Constantijn van Oranje, Envoy at

Employee stock options are the best way for startups to compete with big tech companies in attracting and retaining qualified employees.

Constantijn van Oranje, Envoy at Techleap

Breakout | Employee Ownership, how to recruit and retain the best talent

Moderator: Christina Caljé – Entrepreneur, Investor & Advocate

Speakers: Frederik Mijnhardt – CEO, Secfi | Janneke Niessen – Founding Partner, CapitalT

State of Dutch Tech 2022 summit in discussion

Key takeaways:

  • Moving the needle towards normalising the concept of employee stock options is complex in the Netherlands and needs more attention, as we score 16th internationally when it comes to ESOP opportunities according to Index Ventures.
  • There is still some lack of knowledge as to why sharing company ownership with employees is important: founders do not give enough to attract top-notch talent & employees don’t ask for enough benefits.
  • Frederik: The average employee ownership in the Netherlands is about 4% – 7%. If you compare this to other successful startup markets, employee ownership accounts for 18 – 20%. If you have 20% of your company owned by employees – that value goes back into the ecosystem. We need to keep the capital in the ecosystem, otherwise, this capital is likely to fleet abroad.
Janneke Niessen techleap summit 2022 ignite

The war of talent is really unravelling as we speak, and it has been only exacerbated by COVID. So it is even more important now than ever to attract them by incentivising plans.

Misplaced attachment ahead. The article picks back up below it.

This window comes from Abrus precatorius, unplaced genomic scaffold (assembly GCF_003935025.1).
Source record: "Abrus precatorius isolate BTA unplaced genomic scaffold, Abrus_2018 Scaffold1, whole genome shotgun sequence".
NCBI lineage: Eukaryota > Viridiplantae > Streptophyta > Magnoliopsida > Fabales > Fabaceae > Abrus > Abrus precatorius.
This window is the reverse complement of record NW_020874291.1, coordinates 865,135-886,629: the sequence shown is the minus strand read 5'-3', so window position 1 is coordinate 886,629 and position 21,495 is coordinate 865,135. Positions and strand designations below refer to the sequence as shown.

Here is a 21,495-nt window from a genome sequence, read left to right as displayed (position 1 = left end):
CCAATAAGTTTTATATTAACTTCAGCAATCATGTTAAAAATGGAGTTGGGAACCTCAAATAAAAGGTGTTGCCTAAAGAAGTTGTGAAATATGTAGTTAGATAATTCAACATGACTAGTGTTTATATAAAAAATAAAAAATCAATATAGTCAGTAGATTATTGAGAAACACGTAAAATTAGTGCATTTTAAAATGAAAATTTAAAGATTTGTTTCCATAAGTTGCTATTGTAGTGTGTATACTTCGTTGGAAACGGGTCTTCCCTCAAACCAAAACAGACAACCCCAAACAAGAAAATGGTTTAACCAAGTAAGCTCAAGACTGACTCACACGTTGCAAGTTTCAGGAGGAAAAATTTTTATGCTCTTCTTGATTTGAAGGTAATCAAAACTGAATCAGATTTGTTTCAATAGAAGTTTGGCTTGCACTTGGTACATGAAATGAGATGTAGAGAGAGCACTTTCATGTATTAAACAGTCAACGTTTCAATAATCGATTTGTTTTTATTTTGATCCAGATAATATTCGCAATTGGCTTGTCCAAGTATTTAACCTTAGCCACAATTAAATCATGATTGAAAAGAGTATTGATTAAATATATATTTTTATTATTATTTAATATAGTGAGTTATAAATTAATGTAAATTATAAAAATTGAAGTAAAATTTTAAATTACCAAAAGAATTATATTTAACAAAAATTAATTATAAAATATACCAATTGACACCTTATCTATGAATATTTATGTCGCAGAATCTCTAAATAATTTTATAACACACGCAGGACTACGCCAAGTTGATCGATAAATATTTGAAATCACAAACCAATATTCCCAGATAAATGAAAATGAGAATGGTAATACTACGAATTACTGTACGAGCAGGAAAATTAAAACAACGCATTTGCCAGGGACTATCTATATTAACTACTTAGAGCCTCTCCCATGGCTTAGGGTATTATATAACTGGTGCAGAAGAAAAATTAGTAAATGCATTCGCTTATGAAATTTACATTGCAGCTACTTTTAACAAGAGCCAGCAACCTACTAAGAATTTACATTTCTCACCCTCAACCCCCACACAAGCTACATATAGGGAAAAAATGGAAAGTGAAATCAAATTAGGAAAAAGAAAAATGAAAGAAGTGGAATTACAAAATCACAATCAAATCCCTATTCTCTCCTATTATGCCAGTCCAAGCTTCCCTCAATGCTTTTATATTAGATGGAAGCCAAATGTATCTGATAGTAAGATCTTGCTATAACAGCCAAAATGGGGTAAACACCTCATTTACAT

Janneke Niessen – Founding Partner, CapitalT

Focus #2: Bridging early-stage funding gaps

Where does the Netherlands stand now?

  • The early-stage funding gap in the Netherlands got bigger in 2021.
  • With some of the largest pension funds in the world, the Netherlands could be a leading force in venture capital. However, pension funds and other institutional investors still invest 0.01% in VCs. Plus, VCs have participated in only €100M in deals in 2021.

How to navigate this early-stage funding gap in the Netherlands?

Derk: I believe with a great team and a shining business plan, you wouldn’t have to search for investors very long. I believe it’s crucial to connect with other founders who have gone through the same challenges as yourself. Be deliberate who you reach out to and surround yourself with people who believe in your story.

Janneke: It’s great that international VCs come to the Netherlands, it shows the potential that exists here. At CapitalT we try to cooperate with them whenever we can. Having foreign investors also incentivises Dutch VCs to keep up with modern practices and even contribute to removing the ridiculous, outdated investment terms that still exist in our ecosystem.

Breakout | Dutch LPs: Why funding tech is worth the risk